Pence won’t be Trump’s running mate if he runs in 2024 — which puts GOP contenders in awkward spot: report
Mike Pence Republican convention (Photo: Screen capture)

Donald Trump's running mate for 2024 seems to be anyone but Mike Pence, but that puts other Republicans with presidential ambitions in an awkward position.

The twice-impeached one-term president hasn't formally decided whether to seek re-election again, but advisers say there's "zero" chance he would ask Pence to serve as his No. 2 after refusing to overturn their election loss during the Jan. 6 insurrection, reported Politico.

"The vice president is an incredible man and was a great vice president, but he has a huge obstacle — problem — in trying to be the nominee after dealing with what he's dealt with over the last six months," said one Trump adviser.

Trump's indecision has frozen the field of would-be candidates, who must cautiously raise their national profiles without pulling the spotlight off the former president, who retains his grip on the GOP's voters.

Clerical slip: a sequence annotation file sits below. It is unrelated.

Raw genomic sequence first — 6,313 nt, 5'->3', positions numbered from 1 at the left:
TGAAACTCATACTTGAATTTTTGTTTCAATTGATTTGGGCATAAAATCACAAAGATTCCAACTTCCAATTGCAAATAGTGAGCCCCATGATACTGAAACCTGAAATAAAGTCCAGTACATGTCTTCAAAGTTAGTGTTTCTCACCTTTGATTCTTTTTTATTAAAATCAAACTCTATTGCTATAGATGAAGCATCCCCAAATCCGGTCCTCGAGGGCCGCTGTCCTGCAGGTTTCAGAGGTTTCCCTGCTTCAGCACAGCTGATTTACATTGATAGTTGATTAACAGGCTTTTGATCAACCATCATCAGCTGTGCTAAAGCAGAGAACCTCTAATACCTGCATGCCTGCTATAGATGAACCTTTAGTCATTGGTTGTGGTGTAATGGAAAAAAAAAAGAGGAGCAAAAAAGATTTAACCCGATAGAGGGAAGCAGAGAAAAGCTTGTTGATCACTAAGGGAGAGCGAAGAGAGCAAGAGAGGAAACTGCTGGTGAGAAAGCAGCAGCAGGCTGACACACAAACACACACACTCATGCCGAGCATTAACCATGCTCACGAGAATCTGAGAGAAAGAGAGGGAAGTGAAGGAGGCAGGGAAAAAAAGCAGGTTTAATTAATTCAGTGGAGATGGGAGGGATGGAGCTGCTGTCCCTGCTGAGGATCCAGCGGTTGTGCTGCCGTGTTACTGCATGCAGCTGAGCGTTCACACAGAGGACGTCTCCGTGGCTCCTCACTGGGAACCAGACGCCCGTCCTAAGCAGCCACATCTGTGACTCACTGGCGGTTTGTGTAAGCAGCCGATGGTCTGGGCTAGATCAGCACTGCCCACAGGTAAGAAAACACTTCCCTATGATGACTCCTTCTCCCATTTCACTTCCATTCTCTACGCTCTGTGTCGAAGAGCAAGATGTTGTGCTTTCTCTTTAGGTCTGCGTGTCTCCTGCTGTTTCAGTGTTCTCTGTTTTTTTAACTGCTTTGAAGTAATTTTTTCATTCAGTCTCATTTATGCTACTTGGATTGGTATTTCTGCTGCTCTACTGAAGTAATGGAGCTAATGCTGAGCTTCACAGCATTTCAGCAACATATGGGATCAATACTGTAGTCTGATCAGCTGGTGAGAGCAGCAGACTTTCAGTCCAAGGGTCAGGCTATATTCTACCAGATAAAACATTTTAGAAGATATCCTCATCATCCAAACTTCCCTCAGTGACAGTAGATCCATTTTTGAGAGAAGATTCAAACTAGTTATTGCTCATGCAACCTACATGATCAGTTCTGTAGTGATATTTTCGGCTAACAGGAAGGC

"The best thing you can do is be out there for yourself and fundraising and stumping for candidates," said a Trump adviser. "74 million people isn't a base. It's half the electorate. People are asking the wrong question — how do I keep Trump saying my name with a smile on his face? But they need to know how they should connect with his base."

However, former national security adviser John Bolton told Politico that his PAC's polling data found only about a third of Republicans believe the ex-president is the strongest candidate for 2024, while 52 percent would prefer a "fresh face" -- although he concedes Trump's shadow would still loom over that election.

"GOP presidential candidates who disagree with Pence's Jan. 6 electoral-vote rulings are almost certainly toast in the 2024 general election," Bolton said.

Anyone who's out raising money or their name recognition before Trump makes his decision risks alienating his hardcore base, and needs to be seen as essentially running for vice president, say some GOP operatives.

"If Trump decides to get in, everyone else will fall by the wayside or say, 'Trump's the guy, we'll back out,'" said one former Trump campaign adviser. "Because if you're seen running in the primary, that hurts you in '28, in your own reelection — so there's a lot of calculation going into, would you want to primary Trump or not."